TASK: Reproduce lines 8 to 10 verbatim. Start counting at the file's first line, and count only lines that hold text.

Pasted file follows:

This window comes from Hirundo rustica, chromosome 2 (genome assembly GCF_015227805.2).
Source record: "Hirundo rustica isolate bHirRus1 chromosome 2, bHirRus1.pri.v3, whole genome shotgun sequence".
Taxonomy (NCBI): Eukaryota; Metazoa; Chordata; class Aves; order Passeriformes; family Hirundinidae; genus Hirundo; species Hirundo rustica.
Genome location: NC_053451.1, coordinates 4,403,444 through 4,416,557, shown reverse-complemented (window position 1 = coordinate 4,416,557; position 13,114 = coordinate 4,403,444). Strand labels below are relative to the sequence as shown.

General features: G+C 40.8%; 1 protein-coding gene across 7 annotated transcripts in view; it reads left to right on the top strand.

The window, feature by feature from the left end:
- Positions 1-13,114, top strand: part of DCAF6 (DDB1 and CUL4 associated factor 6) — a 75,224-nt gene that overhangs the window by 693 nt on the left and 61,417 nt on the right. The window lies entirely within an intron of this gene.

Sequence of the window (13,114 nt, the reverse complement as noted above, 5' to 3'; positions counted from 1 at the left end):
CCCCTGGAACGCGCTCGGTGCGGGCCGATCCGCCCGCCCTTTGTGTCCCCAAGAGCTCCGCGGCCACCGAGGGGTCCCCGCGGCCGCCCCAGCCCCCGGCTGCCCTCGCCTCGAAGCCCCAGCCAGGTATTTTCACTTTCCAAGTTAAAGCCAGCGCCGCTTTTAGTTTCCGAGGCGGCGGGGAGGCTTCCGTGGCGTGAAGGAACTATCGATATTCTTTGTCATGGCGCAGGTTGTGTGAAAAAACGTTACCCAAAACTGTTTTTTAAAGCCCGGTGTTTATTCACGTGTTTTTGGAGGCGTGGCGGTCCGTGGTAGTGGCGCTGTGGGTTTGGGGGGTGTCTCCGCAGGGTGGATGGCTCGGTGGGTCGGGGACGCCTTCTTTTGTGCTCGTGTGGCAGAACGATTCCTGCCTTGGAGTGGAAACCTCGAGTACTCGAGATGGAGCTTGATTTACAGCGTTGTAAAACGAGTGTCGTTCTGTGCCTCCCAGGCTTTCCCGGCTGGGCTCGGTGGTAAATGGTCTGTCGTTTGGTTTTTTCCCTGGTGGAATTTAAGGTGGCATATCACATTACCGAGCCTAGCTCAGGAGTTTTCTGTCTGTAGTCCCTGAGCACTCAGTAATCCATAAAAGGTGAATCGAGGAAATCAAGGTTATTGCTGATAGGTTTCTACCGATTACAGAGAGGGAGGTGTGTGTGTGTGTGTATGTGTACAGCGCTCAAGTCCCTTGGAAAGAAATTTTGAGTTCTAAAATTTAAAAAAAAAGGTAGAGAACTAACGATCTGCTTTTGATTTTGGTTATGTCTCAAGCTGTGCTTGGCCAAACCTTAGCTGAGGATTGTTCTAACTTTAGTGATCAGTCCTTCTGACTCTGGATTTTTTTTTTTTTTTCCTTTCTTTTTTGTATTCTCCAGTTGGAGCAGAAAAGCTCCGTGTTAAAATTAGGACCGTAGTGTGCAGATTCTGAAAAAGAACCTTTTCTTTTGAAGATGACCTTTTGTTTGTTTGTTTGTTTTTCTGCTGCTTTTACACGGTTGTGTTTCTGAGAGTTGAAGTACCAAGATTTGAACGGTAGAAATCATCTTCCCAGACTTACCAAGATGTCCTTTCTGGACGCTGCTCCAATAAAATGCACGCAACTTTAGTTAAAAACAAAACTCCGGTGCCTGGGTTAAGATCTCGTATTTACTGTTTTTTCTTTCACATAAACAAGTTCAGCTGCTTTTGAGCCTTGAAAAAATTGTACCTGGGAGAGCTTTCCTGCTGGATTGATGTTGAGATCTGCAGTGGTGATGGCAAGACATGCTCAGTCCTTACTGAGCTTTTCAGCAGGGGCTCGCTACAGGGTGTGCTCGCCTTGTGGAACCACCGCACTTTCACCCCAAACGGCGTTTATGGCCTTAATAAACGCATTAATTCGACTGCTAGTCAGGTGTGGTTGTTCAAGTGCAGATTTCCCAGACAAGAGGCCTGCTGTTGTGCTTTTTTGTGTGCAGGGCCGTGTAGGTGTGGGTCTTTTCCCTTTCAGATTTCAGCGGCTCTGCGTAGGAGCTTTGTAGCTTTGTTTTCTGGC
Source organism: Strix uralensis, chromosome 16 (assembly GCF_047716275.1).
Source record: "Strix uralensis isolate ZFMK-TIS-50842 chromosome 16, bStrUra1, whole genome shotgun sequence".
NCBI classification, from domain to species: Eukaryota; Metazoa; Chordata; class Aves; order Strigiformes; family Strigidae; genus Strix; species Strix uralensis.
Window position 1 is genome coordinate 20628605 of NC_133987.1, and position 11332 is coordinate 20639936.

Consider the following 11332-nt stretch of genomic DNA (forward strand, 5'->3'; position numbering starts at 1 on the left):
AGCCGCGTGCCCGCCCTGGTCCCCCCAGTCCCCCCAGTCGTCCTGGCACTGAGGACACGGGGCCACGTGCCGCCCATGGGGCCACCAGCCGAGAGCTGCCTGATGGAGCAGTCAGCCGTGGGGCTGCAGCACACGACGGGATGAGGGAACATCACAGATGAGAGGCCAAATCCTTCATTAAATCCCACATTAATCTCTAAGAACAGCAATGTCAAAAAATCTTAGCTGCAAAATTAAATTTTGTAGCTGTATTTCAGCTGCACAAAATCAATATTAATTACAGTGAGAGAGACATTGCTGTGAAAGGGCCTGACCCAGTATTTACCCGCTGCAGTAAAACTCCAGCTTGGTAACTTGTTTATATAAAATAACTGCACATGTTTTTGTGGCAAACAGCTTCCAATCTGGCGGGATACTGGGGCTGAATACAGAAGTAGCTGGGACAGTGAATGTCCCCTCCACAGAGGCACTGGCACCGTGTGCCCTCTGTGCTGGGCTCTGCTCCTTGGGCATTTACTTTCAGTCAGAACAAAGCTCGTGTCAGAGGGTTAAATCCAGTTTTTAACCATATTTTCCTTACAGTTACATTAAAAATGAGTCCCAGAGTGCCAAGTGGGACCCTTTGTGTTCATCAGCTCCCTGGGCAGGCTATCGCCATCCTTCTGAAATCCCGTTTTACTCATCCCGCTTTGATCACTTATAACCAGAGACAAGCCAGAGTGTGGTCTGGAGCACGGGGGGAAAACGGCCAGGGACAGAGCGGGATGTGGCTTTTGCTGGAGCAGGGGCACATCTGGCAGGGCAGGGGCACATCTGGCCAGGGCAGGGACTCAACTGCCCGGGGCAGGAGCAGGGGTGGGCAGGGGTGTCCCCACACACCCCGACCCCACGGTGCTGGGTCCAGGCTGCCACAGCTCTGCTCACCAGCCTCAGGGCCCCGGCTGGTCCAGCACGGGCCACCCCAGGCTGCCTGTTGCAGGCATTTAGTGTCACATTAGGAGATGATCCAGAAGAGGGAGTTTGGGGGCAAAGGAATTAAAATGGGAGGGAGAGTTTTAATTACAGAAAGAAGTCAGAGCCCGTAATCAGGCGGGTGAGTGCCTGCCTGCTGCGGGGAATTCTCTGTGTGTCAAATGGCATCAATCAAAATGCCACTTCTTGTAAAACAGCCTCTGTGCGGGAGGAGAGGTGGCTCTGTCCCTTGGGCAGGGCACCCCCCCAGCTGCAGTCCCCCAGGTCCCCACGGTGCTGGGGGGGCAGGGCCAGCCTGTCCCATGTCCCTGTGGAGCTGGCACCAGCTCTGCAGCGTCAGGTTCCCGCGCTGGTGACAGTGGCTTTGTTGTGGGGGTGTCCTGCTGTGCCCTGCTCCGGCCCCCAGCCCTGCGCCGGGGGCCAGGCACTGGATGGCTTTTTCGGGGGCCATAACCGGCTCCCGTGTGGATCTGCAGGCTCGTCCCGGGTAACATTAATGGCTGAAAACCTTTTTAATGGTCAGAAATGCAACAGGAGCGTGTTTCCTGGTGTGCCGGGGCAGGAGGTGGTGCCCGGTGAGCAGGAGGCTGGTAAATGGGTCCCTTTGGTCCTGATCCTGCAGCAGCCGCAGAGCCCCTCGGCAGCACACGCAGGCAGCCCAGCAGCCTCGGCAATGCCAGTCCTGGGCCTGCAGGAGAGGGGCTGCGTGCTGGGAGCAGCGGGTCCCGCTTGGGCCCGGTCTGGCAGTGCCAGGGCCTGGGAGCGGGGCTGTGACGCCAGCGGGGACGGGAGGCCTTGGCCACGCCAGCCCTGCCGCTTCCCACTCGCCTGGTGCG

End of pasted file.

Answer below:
Sequence of the window (13,114 nt, the reverse complement as noted above, 5' to 3'; positions counted from 1 at the left end):
CCCCTGGAACGCGCTCGGTGCGGGCCGATCCGCCCGCCCTTTGTGTCCCCAAGAGCTCCGCGGCCACCGAGGGGTCCCCGCGGCCGCCCCAGCCCCCGGCTGCCCTCGCCTCGAAGCCCCAGCCAGGTATTTTCACTTTCCAAGTTAAAGCCAGCGCCGCTTTTAGTTTCCGAGGCGGCGGGGAGGCTTCCGTGGCGTGAAGGAACTATCGATATTCTTTGTCATGGCGCAGGTTGTGTGAAAAAACGTTACCCAAAACTGTTTTTTAAAGCCCGGTGTTTATTCACGTGTTTTTGGAGGCGTGGCGGTCCGTGGTAGTGGCGCTGTGGGTTTGGGGGGTGTCTCCGCAGGGTGGATGGCTCGGTGGGTCGGGGACGCCTTCTTTTGTGCTCGTGTGGCAGAACGATTCCTGCCTTGGAGTGGAAACCTCGAGTACTCGAGATGGAGCTTGATTTACAGCGTTGTAAAACGAGTGTCGTTCTGTGCCTCCCAGGCTTTCCCGGCTGGGCTCGGTGGTAAATGGTCTGTCGTTTGGTTTTTTCCCTGGTGGAATTTAAGGTGGCATATCACATTACCGAGCCTAGCTCAGGAGTTTTCTGTCTGTAGTCCCTGAGCACTCAGTAATCCATAAAAGGTGAATCGAGGAAATCAAGGTTATTGCTGATAGGTTTCTACCGATTACAGAGAGGGAGGTGTGTGTGTGTGTGTATGTGTACAGCGCTCAAGTCCCTTGGAAAGAAATTTTGAGTTCTAAAATTTAAAAAAAAAGGTAGAGAACTAACGATCTGCTTTTGATTTTGGTTATGTCTCAAGCTGTGCTTGGCCAAACCTTAGCTGAGGATTGTTCTAACTTTAGTGATCAGTCCTTCTGACTCTGGATTTTTTTTTTTTTTTCCTTTCTTTTTTGTATTCTCCAGTTGGAGCAGAAAAGCTCCGTGTTAAAATTAGGACCGTAGTGTGCAGATTCTGAAAAAGAACCTTTTCTTTTGAAGATGACCTTTTGTTTGTTTGTTTGTTTTTCTGCTGCTTTTACACGGTTGTGTTTCTGAGAGTTGAAGTACCAAGATTTGAACGGTAGAAATCATCTTCCCAGACTTACCAAGATGTCCTTTCTGGACGCTGCTCCAATAAAATGCACGCAACTTTAGTTAAAAACAAAACTCCGGTGCCTGGGTTAAGATCTCGTATTTACTGTTTTTTCTTTCACATAAACAAGTTCAGCTGCTTTTGAGCCTTGAAAAAATTGTACCTGGGAGAGCTTTCCTGCTGGATTGATGTTGAGATCTGCAGTGGTGATGGCAAGACATGCTCAGTCCTTACTGAGCTTTTCAGCAGGGGCTCGCTACAGGGTGTGCTCGCCTTGTGGAACCACCGCACTTTCACCCCAAACGGCGTTTATGGCCTTAATAAACGCATTAATTCGACTGCTAGTCAGGTGTGGTTGTTCAAGTGCAGATTTCCCAGACAAGAGGCCTGCTGTTGTGCTTTTTTGTGTGCAGGGCCGTGTAGGTGTGGGTCTTTTCCCTTTCAGATTTCAGCGGCTCTGCGTAGGAGCTTTGTAGCTTTGTTTTCTGGC
Source organism: Strix uralensis, chromosome 16 (assembly GCF_047716275.1).